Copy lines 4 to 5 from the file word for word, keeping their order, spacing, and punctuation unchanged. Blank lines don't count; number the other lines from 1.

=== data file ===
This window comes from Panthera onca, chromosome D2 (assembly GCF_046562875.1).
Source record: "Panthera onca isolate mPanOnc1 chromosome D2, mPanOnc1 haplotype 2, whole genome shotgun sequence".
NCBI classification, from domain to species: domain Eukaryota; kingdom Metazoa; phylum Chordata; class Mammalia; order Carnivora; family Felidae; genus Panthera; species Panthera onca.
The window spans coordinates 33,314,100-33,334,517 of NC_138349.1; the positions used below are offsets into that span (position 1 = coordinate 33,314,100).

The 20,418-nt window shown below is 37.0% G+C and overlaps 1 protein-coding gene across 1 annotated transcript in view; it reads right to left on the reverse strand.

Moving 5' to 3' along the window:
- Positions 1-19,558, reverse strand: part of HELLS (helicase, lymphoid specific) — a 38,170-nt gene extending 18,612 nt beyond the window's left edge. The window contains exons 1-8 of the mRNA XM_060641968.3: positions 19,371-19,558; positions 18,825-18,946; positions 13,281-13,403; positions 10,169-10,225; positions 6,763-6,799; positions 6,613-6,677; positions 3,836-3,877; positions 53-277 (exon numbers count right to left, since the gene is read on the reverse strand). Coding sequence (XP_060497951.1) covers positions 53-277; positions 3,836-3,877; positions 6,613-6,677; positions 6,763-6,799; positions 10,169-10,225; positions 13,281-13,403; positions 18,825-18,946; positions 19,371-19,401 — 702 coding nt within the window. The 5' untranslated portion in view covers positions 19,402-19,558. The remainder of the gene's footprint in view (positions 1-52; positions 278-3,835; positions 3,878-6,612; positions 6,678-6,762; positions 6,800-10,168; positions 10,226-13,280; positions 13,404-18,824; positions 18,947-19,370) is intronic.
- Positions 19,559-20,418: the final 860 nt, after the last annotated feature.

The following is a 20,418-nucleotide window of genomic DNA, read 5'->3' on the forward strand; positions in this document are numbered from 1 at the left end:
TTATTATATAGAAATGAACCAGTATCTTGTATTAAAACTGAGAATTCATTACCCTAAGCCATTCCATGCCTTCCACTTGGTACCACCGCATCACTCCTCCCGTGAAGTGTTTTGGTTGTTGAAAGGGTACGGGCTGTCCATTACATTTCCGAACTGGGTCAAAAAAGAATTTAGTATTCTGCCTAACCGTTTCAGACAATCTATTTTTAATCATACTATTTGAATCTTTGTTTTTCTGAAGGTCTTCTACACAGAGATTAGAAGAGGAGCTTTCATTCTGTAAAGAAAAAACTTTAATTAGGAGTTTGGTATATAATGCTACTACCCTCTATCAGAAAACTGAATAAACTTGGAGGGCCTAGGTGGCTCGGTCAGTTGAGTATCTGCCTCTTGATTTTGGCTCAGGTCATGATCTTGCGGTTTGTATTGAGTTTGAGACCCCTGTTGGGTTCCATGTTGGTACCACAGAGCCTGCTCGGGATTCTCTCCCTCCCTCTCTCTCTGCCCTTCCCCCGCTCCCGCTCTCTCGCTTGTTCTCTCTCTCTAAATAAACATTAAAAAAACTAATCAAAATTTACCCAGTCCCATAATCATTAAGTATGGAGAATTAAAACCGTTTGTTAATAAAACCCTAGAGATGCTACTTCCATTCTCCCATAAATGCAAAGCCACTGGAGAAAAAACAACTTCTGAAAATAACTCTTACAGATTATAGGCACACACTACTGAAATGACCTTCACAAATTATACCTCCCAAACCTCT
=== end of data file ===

The window spans coordinates 33,314,100-33,334,517 of NC_138349.1; the positions used below are offsets into that span (position 1 = coordinate 33,314,100).

The 20,418-nt window shown below is 37.0% G+C and overlaps 1 protein-coding gene across 1 annotated transcript in view; it reads right to left on the reverse strand.